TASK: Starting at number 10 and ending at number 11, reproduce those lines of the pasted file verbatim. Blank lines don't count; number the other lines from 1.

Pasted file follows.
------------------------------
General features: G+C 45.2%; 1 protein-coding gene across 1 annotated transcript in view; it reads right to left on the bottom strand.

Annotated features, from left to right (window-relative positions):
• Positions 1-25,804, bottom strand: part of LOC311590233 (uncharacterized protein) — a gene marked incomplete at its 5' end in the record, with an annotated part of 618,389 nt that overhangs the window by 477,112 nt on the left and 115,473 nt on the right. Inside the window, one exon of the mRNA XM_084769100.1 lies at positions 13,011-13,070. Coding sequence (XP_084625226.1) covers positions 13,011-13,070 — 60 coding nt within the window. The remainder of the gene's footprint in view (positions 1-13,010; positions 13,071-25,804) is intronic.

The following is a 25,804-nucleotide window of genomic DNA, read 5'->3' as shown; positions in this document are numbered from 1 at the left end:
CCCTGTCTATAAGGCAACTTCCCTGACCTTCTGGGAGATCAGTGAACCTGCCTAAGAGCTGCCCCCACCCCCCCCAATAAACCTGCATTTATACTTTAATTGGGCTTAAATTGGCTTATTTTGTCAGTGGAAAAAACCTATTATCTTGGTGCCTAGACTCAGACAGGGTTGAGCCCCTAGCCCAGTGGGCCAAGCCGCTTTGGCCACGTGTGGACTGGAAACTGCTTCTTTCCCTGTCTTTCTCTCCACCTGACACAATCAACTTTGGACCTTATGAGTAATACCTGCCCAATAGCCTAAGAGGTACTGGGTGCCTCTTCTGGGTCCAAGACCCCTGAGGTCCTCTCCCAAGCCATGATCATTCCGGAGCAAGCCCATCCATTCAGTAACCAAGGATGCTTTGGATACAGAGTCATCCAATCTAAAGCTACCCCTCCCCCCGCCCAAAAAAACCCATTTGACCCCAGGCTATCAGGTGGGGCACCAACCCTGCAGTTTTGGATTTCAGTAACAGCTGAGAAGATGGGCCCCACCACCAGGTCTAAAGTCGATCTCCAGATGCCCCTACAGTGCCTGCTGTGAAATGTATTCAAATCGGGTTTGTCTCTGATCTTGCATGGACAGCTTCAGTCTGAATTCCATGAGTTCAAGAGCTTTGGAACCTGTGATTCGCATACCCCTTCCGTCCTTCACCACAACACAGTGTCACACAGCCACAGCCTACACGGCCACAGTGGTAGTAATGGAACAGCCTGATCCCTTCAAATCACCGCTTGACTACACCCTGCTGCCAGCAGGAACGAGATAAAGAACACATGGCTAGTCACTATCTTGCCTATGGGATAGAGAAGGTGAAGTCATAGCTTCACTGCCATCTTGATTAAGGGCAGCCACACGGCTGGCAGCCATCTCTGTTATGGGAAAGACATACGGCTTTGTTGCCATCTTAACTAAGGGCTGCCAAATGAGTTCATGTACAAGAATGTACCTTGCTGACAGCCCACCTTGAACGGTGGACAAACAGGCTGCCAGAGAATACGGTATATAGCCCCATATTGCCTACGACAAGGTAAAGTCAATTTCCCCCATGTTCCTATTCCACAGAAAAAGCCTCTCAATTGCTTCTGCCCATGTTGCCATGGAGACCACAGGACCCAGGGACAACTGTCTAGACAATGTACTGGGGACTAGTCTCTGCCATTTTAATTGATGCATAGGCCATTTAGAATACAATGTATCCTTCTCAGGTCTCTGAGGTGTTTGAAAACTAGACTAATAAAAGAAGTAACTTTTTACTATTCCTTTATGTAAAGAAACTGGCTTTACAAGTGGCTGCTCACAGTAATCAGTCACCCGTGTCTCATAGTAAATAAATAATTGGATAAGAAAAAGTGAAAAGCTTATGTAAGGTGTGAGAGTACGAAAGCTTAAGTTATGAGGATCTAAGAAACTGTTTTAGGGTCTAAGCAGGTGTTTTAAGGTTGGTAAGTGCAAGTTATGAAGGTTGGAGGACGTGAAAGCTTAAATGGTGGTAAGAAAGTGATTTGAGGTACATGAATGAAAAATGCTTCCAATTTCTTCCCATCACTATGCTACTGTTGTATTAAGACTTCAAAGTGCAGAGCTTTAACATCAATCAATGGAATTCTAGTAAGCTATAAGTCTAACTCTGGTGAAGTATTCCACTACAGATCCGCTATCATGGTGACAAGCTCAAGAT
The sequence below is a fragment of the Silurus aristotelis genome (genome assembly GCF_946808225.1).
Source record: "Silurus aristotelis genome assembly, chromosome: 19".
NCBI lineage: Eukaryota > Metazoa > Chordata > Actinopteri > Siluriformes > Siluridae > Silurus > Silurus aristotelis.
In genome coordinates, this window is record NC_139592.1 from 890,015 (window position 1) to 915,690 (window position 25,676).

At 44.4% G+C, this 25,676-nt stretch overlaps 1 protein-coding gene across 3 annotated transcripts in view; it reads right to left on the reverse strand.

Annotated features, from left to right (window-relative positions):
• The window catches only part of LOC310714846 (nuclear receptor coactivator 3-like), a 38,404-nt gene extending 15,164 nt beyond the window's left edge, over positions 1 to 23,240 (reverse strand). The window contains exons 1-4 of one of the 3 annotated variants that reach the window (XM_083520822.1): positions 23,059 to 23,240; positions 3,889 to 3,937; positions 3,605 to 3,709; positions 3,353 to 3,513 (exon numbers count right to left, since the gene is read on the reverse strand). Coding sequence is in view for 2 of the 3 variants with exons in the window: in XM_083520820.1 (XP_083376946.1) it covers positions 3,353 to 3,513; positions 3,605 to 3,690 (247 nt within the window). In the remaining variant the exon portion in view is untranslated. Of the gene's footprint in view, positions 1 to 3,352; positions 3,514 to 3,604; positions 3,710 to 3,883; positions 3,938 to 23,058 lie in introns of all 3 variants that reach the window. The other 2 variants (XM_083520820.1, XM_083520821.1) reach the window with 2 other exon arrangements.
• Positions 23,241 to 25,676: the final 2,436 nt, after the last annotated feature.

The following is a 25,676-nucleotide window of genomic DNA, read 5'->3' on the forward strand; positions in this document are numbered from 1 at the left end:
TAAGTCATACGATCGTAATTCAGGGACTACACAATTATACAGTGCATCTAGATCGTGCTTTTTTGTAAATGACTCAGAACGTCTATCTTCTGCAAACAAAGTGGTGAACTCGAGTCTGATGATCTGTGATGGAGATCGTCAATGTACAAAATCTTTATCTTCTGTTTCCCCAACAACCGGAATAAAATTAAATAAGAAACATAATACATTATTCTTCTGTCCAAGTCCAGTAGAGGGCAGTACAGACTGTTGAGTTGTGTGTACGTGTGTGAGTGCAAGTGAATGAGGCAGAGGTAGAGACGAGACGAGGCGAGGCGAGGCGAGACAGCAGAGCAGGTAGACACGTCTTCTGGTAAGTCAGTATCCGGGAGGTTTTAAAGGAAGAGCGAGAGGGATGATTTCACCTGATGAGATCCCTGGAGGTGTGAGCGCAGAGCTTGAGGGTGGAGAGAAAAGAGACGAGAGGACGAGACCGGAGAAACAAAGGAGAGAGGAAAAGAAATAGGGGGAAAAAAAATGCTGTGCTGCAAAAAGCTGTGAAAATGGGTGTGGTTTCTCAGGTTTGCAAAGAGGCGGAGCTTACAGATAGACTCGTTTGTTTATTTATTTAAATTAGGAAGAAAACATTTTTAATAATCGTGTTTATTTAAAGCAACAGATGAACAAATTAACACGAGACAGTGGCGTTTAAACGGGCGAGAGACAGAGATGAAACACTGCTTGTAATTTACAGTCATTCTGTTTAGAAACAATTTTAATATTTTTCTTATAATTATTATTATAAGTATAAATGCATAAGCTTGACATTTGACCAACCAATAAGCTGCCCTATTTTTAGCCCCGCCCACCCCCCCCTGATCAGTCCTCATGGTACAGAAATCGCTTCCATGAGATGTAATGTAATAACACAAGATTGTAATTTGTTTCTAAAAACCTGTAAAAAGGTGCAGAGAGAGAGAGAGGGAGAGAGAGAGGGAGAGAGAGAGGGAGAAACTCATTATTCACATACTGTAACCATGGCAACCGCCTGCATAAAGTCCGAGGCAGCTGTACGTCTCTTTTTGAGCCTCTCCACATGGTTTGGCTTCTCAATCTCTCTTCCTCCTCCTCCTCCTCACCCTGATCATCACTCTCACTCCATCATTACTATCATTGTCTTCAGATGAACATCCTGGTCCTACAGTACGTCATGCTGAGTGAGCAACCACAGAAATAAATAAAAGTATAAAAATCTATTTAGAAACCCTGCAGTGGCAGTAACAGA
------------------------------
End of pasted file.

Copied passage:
At 44.4% G+C, this 25,676-nt stretch overlaps 1 protein-coding gene across 3 annotated transcripts in view; it reads right to left on the reverse strand.

Annotated features, from left to right (window-relative positions):